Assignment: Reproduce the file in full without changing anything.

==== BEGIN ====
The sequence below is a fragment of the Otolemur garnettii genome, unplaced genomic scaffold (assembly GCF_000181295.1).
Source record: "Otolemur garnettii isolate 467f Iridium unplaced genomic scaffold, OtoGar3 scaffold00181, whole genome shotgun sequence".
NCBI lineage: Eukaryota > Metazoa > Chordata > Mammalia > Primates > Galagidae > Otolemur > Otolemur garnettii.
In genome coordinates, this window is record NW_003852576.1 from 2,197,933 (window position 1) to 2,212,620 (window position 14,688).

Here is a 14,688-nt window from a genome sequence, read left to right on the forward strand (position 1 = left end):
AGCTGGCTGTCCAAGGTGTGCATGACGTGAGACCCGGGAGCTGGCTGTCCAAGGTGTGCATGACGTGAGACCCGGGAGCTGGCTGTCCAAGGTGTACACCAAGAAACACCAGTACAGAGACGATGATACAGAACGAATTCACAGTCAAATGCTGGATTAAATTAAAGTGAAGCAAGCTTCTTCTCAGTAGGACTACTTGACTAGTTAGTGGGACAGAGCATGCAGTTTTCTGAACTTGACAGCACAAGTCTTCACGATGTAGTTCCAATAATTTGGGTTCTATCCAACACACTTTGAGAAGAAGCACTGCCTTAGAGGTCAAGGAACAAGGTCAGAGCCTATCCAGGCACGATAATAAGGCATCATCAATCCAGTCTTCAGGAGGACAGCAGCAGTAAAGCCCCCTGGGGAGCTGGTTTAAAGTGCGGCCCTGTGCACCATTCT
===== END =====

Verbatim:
The sequence below is a fragment of the Otolemur garnettii genome, unplaced genomic scaffold (assembly GCF_000181295.1).
Source record: "Otolemur garnettii isolate 467f Iridium unplaced genomic scaffold, OtoGar3 scaffold00181, whole genome shotgun sequence".
NCBI lineage: Eukaryota > Metazoa > Chordata > Mammalia > Primates > Galagidae > Otolemur > Otolemur garnettii.
In genome coordinates, this window is record NW_003852576.1 from 2,197,933 (window position 1) to 2,212,620 (window position 14,688).

Here is a 14,688-nt window from a genome sequence, read left to right on the forward strand (position 1 = left end):
AGCTGGCTGTCCAAGGTGTGCATGACGTGAGACCCGGGAGCTGGCTGTCCAAGGTGTGCATGACGTGAGACCCGGGAGCTGGCTGTCCAAGGTGTACACCAAGAAACACCAGTACAGAGACGATGATACAGAACGAATTCACAGTCAAATGCTGGATTAAATTAAAGTGAAGCAAGCTTCTTCTCAGTAGGACTACTTGACTAGTTAGTGGGACAGAGCATGCAGTTTTCTGAACTTGACAGCACAAGTCTTCACGATGTAGTTCCAATAATTTGGGTTCTATCCAACACACTTTGAGAAGAAGCACTGCCTTAGAGGTCAAGGAACAAGGTCAGAGCCTATCCAGGCACGATAATAAGGCATCATCAATCCAGTCTTCAGGAGGACAGCAGCAGTAAAGCCCCCTGGGGAGCTGGTTTAAAGTGCGGCCCTGTGCACCATTCT